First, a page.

Killeen City Manager Kent Cagle, through the city’s communications office, refused to explain why council members on Tuesday discussed a petition to decriminalize marijuana in closed session.
“Mr. Cagle will have no response today,” Killeen spokesman Marcus Hood told the Killeen Daily Herald on Thursday after several questions were sent to the city manager through Hood.
But Councilman Jose Segarra offered his reasoning for entering executive something — a move that frustrated several residents during a workshop on Tuesday after a public hearing on decriminalization was scheduled but not included on the agenda.
‘Swearing an oath’
“The city attorney wanted to discuss with council the legal ramification, since some on council and media had asked about this,” Segarra said. “Last week, the media asked about us swearing an oath to uphold the laws — not just city ordinance but state laws. And she felt she would provide some legal advice.”
Some residents, including Louie Minor of Ground Game Texas, and others took Killeen City Council members to task on Tuesday for not giving them the opportunity to comment on the petition that would decriminalize low-level marijuana possession in the city.
“On June 15, Mayor Pro Tem Ken Wilkerson made a motion for a public hearing on July 19, and that motion passed, 7-0, by this body,” Minor said. “Yet, it is not on the agenda for a public hearing. This body owes tonight the citizens an answer on why we don’t have a public hearing.”
Minor is a Killeen businessman and candidate for Precinct 4 Bell County commissioner. Ground Game is a group of progressive Democrats advocating for the decriminalization initiative.
Cagle took responsibility for the confusion on Tuesday but offered no further explanation on why the public hearing scheduled for that night did not happen.
In workshops, public hearings are discussed only in preparation for special or regular meetings. No comments are accepted and no votes taken.
Julie Oliver, co-founder and executive director of Ground Game Texas, also criticized the council Tuesday for its handling of how the petition has been presented to voters.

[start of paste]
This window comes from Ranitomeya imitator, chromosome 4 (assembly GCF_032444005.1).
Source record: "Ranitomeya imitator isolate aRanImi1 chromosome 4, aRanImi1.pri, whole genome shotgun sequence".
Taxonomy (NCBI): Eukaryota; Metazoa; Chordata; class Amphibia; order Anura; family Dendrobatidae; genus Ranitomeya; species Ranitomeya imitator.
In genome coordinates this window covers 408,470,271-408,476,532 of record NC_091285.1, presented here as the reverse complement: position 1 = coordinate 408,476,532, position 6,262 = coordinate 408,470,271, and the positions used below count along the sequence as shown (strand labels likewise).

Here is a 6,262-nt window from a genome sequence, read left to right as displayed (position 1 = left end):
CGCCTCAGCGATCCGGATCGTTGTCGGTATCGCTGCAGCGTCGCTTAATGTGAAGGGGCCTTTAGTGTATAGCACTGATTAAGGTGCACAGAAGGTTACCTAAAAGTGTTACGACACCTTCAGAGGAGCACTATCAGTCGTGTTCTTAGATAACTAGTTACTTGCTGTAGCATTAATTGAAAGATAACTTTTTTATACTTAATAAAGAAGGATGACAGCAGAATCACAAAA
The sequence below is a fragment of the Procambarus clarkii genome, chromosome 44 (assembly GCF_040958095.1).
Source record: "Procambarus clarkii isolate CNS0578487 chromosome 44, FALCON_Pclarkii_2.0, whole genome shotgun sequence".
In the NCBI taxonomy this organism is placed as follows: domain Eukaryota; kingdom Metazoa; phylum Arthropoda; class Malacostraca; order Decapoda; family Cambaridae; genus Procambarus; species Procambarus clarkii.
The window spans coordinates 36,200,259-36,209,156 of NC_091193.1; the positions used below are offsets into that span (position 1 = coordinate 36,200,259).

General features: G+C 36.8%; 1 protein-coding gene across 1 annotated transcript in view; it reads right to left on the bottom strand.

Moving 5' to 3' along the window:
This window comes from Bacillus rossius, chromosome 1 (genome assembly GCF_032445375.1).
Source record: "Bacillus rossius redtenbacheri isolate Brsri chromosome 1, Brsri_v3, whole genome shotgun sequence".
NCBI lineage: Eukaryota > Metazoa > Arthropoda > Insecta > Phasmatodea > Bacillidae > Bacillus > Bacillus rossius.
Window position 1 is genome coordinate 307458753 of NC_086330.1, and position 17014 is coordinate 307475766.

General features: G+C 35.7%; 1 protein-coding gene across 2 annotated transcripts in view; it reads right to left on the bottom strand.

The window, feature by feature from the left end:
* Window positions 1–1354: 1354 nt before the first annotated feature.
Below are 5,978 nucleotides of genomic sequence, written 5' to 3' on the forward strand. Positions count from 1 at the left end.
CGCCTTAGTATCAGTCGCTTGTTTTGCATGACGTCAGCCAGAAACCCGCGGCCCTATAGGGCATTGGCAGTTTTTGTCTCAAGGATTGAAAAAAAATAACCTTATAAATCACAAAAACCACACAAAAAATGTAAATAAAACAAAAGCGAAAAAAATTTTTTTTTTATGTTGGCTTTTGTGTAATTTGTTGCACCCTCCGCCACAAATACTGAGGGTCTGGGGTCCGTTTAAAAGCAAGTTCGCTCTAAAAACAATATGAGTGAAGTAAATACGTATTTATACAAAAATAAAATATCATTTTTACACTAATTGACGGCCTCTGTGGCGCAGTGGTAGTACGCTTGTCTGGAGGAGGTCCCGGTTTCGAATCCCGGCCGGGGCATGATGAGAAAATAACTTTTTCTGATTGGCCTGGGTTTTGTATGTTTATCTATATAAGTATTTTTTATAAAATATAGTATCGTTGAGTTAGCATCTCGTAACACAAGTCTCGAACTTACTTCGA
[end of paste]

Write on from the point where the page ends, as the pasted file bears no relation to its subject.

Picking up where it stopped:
“We’re proposing a ballot initiative for misdemeanor amounts of marijuana,” she said. “Under the Texas Constitution, Killeen has all the powers of self-governance, except what is specifically taken away by the state. It’s called ‘home rule,’ and home rule cities like Killeen have put the powers in the hands of their citizens. I call it direct democracy.”
David Bass, a veteran who has PTSD and a prescription for medical marijuana through the state’s Compassionate Use Program, also criticized the council on Tuesday.
“I have really been looking forward to this pubic hearing, he said. “I told the Killeen Daily Herald this is how government is supposed to work. But today, I understand instead of a public discussion that you’re going to go behind closed doors. This is not how government is supposed to work.”
July 26 hearing
Interim City Attorney Holli Clements told the Herald that entering executive session was necessary to provide legal advice to the council.
“Pursuant to Texas Government Code Sec. 551.071, the City Council met in executive session to consult with me regarding legal ramifications of the initiative ordinance petition and process,” she said. “There will be a public hearing at the July 26 City Council meeting as planned, where citizens will again have the opportunity to speak on the initiative ordinance and where City Council will consider and have the opportunity to discuss the merits of the petition in open session.”
During workshops, no votes may be taken under the Texas Open Meetings Act.
In Killeen, about 1,400 registered voters signed the petition, including Councilmen Ken Wilkerson, Ramon Alvarez and Riakos Adams. None of them, along with other council members except Segarra, answered the newspaper’s questions about why they went into closed session on Tuesday.
OPEN OR CLOSED?
The Texas Open Meetings Act allows council members to consult the city attorney in executive session on legal matters — specifically when it involves pending or contemplated litigation or settlement offers. And one of the questions the Herald asked Cagle is if the council expects to be sued over the possible adoption of a decriminalization ordinance.
Generally, no one who attends executive sessions at the municipal level is willing to disclose publicly the content of those discussions. But the Open Meetings Act does not inherently forbid it.
“Section 551.146 does not prohibit members of the governmental body or other persons who attend an executive session from making public statements about the subject matter of the executive session. Other statutes or duties, however, may limit what a member of the governmental body may say publicly.”
Matters also pertaining to personnel, real estate or economic development negotiations with prospective businesses are allowable exceptions under the Texas Open Meetings Act.
Under state law, if enough validated signatures are collected, council members must vote to call an election or decide whether to adopt an ordinance on the initiative.
The draft ordinance for Killeen requires that the city’s “police officers shall not issue citations or make arrests for Class A or Class B misdemeanor possession of marijuana offenses” except in limited circumstances.
The ordinance would apply to possession of marijuana in amounts less than 4 ounces.